The grieving process is overlooked in this country; we seem determined to get up and get going again, regardless of the loss we’ve suffered. This is most evident in the “Are you still talking about yours?
The funeral was three days ago – get over it!” attitude from pretty much everybody but the bereaved. Grief is a process, and it takes a while, no matter what you’re grieving about. Loss of a loved one is the hardest to cope with, but it is by no means the only form of grief you can experience. Getting a life-altering diagnosis is also difficult to deal with, and yes, you experience grief over the loss the diagnosis is bringing. Being faced with a life-long illness is a daunting thing; you will deal with the loss of many things the vast majority of us consider normal – mobility; living without pain; energy to keep going. These are just a few of the changes a diagnosis of arthritis may bring
Arthritis comes in many forms. The most common, osteoarthritis, is normally seen as part of aging, as it strikes in mid-to-late life. However, osteoarthritis can strike at any age, with early onset due to injury or infection in a joint. The constant pain of inflamed tissue and the effects of cartilage loss can make living a very uncomfortable proposition. Grieving over your loss is a perfectly normal, although not well-accepted, process.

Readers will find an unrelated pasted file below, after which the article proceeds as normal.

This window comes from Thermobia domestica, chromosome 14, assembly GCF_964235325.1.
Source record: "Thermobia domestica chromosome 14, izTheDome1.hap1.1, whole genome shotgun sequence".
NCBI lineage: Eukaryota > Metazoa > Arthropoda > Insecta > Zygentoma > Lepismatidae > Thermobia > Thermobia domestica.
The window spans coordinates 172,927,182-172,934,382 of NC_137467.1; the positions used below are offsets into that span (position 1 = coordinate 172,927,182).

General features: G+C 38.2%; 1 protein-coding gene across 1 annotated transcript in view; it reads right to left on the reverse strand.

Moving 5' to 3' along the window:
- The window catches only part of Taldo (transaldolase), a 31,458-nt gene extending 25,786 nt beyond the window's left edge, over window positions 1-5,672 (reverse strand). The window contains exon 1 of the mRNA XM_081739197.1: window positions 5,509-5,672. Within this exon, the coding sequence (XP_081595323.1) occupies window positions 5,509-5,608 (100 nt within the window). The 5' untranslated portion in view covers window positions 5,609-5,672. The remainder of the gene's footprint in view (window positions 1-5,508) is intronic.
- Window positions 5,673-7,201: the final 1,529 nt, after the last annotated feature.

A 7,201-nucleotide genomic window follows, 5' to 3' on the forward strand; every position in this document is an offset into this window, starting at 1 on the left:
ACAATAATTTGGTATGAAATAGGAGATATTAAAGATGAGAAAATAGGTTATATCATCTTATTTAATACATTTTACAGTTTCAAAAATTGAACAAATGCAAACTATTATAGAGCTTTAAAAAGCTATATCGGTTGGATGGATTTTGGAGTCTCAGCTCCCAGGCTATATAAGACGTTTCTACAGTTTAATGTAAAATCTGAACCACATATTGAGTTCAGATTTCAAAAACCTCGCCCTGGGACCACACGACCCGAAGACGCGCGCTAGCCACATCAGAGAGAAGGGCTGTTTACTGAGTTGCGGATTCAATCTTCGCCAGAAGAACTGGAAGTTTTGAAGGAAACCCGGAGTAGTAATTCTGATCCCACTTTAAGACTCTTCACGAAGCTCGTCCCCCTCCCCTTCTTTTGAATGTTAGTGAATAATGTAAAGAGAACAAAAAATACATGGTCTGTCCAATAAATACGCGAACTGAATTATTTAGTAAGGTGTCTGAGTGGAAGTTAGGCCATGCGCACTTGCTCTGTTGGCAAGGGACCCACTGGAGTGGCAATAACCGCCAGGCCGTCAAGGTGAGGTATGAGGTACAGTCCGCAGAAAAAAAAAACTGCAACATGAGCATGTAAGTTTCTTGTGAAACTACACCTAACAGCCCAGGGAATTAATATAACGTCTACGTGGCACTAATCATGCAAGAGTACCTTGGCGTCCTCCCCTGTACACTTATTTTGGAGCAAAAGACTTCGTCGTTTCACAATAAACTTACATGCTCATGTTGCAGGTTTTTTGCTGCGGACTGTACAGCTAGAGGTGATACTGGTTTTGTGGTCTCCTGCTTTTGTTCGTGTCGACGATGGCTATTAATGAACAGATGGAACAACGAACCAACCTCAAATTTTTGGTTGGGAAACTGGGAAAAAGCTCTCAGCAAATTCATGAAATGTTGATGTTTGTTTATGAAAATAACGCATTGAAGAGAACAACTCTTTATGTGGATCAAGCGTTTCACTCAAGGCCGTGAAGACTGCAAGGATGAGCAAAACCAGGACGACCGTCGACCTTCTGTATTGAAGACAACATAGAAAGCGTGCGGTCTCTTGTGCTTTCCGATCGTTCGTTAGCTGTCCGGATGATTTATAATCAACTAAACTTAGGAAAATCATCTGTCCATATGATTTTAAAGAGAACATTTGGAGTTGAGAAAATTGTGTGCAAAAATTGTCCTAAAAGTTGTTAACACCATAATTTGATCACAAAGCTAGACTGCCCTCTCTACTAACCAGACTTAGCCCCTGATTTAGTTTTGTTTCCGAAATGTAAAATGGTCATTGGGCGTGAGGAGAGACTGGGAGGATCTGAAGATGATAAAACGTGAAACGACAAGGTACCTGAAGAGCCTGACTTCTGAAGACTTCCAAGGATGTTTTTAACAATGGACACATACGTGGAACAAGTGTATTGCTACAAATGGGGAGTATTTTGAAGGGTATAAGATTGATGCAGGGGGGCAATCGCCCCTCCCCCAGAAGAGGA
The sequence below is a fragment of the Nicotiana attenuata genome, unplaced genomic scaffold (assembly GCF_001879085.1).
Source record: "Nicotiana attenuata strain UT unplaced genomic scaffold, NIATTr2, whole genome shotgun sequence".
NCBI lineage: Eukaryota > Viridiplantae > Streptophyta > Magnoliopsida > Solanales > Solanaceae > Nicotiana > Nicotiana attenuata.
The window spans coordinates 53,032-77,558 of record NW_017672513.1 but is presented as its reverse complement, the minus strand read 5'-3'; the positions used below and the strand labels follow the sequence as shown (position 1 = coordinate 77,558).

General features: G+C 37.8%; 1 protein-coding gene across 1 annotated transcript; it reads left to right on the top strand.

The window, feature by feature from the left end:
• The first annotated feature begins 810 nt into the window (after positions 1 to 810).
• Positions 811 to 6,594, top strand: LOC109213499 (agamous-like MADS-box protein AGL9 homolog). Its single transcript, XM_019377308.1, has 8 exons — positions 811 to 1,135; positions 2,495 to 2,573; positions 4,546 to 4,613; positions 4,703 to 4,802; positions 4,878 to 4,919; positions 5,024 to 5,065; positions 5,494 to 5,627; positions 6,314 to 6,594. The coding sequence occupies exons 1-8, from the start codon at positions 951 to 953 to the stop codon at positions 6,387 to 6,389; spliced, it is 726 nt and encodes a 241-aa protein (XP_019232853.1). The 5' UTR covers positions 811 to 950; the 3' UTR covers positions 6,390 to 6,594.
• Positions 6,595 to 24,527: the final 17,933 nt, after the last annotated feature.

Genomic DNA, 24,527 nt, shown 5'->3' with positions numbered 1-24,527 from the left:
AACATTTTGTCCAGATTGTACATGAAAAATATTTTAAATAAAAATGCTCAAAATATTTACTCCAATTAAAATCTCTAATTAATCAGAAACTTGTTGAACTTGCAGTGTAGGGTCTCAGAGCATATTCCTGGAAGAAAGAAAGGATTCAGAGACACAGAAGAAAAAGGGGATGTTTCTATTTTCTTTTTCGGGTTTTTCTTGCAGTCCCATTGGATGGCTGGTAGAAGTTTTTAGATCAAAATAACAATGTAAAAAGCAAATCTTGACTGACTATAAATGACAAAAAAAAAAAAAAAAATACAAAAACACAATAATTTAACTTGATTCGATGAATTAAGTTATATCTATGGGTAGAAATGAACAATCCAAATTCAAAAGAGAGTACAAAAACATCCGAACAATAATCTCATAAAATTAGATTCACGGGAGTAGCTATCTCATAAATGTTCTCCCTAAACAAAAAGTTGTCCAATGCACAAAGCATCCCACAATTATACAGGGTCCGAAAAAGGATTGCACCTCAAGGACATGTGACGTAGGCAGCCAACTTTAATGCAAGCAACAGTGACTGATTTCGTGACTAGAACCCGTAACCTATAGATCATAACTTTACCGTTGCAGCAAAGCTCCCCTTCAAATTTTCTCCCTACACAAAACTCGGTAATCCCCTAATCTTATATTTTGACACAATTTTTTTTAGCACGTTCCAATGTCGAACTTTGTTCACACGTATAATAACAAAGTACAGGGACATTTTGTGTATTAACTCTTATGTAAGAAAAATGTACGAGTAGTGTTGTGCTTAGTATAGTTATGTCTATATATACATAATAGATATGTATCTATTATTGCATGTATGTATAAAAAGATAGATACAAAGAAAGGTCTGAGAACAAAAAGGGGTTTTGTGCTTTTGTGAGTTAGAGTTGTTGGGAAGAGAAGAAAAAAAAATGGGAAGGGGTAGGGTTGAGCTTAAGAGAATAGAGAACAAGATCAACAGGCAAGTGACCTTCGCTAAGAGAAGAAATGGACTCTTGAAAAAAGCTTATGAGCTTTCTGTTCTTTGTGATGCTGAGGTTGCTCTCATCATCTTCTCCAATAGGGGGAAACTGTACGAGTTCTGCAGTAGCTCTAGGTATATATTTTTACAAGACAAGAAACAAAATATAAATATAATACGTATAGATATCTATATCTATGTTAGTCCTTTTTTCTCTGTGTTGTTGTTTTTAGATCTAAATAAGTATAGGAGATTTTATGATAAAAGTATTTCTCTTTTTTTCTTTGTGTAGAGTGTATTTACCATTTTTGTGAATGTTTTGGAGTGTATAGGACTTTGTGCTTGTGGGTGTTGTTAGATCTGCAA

If you live with an allopathic mindset, you see joint supplements as junk; just something designed to separate you from your money, with no real benefits to be had. Being told you have arthritis, in any of its one hundred forms, may change your mind. The allopathic world has very little to offer the arthritis patient. Over-the-counter (OTC) pain killers do take away the pain for a brief time, but their side effects are worse than the arthritis. Also, you habituate to the OTC medications, and require increasingly large doses to get the same effect. This moves you into the world of allopathic prescriptions. The allopathic prescriptions are stronger versions of the OTC medications, and the side effects are worse. You start working your way up this ladder, and you’ll face digestive problems, liver problems, and cardiovascular problems down the road. The allopathic world also offers supports and topical analgesics. The supports make good sense, and the topical analgesics work in a limited fashion, so there’s no problem with using either of these solutions. They don’t do anything about the damage to your joints; they just help you live with it.